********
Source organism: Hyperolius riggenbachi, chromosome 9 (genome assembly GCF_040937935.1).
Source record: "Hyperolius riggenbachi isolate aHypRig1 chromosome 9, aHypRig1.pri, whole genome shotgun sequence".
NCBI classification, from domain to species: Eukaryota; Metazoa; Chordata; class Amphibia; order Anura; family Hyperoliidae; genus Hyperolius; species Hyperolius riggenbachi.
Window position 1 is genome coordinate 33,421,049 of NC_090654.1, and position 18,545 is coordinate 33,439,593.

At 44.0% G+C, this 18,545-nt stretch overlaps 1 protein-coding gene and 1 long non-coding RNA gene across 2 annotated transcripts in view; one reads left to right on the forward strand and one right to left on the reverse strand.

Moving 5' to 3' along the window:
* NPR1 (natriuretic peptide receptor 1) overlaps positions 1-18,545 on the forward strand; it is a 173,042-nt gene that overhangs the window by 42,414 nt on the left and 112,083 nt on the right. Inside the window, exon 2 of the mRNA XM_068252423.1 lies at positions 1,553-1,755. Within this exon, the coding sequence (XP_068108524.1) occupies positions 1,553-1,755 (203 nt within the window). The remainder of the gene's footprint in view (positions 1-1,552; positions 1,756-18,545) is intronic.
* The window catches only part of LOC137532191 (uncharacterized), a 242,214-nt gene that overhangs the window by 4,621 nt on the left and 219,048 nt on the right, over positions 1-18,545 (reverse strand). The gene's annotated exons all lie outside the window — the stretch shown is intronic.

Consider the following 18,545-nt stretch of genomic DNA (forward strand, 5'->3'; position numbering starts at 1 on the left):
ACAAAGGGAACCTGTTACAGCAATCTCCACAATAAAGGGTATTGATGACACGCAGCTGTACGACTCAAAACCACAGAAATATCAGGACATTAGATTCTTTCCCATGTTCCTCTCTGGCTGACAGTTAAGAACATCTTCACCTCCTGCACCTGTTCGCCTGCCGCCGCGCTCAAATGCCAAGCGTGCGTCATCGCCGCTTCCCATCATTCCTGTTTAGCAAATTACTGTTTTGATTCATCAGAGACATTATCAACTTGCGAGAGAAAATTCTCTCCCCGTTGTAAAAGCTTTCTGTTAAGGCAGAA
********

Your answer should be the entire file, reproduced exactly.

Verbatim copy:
Source organism: Hyperolius riggenbachi, chromosome 9 (genome assembly GCF_040937935.1).
Source record: "Hyperolius riggenbachi isolate aHypRig1 chromosome 9, aHypRig1.pri, whole genome shotgun sequence".
NCBI classification, from domain to species: Eukaryota; Metazoa; Chordata; class Amphibia; order Anura; family Hyperoliidae; genus Hyperolius; species Hyperolius riggenbachi.
Window position 1 is genome coordinate 33,421,049 of NC_090654.1, and position 18,545 is coordinate 33,439,593.

At 44.0% G+C, this 18,545-nt stretch overlaps 1 protein-coding gene and 1 long non-coding RNA gene across 2 annotated transcripts in view; one reads left to right on the forward strand and one right to left on the reverse strand.

Moving 5' to 3' along the window:
* NPR1 (natriuretic peptide receptor 1) overlaps positions 1-18,545 on the forward strand; it is a 173,042-nt gene that overhangs the window by 42,414 nt on the left and 112,083 nt on the right. Inside the window, exon 2 of the mRNA XM_068252423.1 lies at positions 1,553-1,755. Within this exon, the coding sequence (XP_068108524.1) occupies positions 1,553-1,755 (203 nt within the window). The remainder of the gene's footprint in view (positions 1-1,552; positions 1,756-18,545) is intronic.
* The window catches only part of LOC137532191 (uncharacterized), a 242,214-nt gene that overhangs the window by 4,621 nt on the left and 219,048 nt on the right, over positions 1-18,545 (reverse strand). The gene's annotated exons all lie outside the window — the stretch shown is intronic.

Consider the following 18,545-nt stretch of genomic DNA (forward strand, 5'->3'; position numbering starts at 1 on the left):
ACAAAGGGAACCTGTTACAGCAATCTCCACAATAAAGGGTATTGATGACACGCAGCTGTACGACTCAAAACCACAGAAATATCAGGACATTAGATTCTTTCCCATGTTCCTCTCTGGCTGACAGTTAAGAACATCTTCACCTCCTGCACCTGTTCGCCTGCCGCCGCGCTCAAATGCCAAGCGTGCGTCATCGCCGCTTCCCATCATTCCTGTTTAGCAAATTACTGTTTTGATTCATCAGAGACATTATCAACTTGCGAGAGAAAATTCTCTCCCCGTTGTAAAAGCTTTCTGTTAAGGCAGAA